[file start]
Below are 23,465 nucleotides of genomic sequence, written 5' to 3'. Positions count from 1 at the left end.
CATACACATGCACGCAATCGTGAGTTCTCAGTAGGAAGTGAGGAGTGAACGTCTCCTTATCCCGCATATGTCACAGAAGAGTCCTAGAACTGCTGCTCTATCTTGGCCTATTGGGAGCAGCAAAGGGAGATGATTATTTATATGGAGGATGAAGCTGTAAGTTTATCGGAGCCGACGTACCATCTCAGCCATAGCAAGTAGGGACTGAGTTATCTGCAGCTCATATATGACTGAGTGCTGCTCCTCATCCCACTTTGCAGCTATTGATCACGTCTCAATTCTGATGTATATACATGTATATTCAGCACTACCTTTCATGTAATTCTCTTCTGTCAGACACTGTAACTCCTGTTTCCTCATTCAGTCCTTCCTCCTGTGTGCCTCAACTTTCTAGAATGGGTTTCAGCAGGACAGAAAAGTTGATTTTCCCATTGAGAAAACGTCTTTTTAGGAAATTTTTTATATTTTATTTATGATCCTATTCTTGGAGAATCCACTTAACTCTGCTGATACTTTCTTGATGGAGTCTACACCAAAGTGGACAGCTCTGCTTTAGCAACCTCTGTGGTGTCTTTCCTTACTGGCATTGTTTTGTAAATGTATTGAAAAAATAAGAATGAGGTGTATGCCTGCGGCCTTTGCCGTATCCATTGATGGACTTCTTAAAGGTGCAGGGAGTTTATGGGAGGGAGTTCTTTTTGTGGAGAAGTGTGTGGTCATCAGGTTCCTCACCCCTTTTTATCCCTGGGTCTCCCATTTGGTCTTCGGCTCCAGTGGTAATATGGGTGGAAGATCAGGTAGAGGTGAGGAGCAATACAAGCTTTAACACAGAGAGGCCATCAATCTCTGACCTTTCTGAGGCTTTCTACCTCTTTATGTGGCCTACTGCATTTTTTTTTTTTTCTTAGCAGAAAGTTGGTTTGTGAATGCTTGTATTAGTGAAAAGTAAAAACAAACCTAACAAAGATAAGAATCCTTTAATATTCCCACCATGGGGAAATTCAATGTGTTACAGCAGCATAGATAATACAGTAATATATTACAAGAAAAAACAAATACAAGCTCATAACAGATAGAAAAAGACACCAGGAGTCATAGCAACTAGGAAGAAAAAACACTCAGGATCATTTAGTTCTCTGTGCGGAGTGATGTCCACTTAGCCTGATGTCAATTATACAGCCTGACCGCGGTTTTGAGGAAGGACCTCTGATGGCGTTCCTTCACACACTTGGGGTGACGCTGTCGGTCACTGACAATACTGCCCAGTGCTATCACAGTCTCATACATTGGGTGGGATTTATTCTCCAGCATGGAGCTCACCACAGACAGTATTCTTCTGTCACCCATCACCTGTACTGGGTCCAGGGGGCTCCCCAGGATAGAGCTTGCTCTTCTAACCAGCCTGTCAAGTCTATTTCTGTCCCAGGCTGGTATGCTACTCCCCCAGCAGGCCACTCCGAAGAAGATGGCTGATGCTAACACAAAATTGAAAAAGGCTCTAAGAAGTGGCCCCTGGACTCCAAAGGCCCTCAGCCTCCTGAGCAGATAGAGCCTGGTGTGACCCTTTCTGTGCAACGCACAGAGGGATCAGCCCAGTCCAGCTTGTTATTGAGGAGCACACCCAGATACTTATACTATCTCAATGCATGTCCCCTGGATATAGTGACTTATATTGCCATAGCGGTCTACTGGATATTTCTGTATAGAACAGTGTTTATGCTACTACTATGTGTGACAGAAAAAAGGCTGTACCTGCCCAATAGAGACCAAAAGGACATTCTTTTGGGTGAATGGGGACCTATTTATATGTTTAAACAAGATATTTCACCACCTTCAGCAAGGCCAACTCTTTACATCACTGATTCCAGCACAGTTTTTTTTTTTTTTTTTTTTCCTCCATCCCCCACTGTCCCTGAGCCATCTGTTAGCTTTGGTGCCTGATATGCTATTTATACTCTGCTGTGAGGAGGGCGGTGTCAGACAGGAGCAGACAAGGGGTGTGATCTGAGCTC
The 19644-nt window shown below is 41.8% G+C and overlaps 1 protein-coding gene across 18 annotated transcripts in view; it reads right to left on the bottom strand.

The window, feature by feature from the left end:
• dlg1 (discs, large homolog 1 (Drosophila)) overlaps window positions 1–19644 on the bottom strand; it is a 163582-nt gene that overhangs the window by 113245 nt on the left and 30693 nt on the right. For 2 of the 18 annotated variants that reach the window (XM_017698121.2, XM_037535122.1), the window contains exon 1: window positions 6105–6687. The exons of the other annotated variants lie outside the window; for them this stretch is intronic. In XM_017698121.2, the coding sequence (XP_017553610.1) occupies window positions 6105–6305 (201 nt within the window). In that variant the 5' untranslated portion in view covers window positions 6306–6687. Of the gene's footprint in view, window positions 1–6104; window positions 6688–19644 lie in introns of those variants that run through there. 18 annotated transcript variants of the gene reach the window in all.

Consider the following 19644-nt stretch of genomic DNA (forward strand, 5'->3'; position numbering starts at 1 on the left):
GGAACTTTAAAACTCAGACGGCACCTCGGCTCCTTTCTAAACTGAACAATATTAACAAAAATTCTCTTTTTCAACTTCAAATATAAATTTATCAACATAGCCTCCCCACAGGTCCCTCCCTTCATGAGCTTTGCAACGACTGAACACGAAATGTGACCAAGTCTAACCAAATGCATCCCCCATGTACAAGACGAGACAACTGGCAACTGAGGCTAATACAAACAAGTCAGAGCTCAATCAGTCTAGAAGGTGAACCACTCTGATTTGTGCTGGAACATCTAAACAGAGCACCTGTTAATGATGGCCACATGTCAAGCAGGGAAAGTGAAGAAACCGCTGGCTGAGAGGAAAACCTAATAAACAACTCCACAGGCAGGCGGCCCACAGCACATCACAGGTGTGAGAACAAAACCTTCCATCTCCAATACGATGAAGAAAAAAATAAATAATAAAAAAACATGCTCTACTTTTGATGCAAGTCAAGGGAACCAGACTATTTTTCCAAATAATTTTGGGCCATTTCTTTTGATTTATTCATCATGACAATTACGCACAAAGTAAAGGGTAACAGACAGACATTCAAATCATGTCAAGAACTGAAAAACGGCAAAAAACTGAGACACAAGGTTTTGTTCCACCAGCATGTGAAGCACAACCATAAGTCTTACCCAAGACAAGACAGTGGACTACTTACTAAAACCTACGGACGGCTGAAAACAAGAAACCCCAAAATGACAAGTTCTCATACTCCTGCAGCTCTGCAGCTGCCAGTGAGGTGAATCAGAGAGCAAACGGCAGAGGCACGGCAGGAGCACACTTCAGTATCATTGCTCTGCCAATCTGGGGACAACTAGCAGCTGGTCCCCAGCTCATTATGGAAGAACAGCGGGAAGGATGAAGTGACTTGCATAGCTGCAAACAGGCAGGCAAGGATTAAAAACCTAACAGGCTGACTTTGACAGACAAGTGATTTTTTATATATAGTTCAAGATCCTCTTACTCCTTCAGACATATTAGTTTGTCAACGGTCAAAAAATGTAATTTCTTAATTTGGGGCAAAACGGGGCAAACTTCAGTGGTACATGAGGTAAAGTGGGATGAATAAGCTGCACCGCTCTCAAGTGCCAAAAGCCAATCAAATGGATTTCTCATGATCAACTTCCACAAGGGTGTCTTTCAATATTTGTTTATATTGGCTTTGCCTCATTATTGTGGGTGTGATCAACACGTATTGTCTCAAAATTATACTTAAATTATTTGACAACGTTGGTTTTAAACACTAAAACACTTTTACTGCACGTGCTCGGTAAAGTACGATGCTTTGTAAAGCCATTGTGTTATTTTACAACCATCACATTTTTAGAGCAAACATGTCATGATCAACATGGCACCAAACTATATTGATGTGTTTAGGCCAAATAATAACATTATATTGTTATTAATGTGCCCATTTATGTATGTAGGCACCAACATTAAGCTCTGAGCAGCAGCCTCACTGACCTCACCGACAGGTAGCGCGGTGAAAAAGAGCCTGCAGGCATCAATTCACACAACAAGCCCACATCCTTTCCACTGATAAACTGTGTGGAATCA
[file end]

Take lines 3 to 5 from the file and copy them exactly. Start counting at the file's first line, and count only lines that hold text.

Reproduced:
The 19644-nt window shown below is 41.8% G+C and overlaps 1 protein-coding gene across 18 annotated transcripts in view; it reads right to left on the bottom strand.

The window, feature by feature from the left end:
• dlg1 (discs, large homolog 1 (Drosophila)) overlaps window positions 1–19644 on the bottom strand; it is a 163582-nt gene that overhangs the window by 113245 nt on the left and 30693 nt on the right. For 2 of the 18 annotated variants that reach the window (XM_017698121.2, XM_037535122.1), the window contains exon 1: window positions 6105–6687. The exons of the other annotated variants lie outside the window; for them this stretch is intronic. In XM_017698121.2, the coding sequence (XP_017553610.1) occupies window positions 6105–6305 (201 nt within the window). In that variant the 5' untranslated portion in view covers window positions 6306–6687. Of the gene's footprint in view, window positions 1–6104; window positions 6688–19644 lie in introns of those variants that run through there. 18 annotated transcript variants of the gene reach the window in all.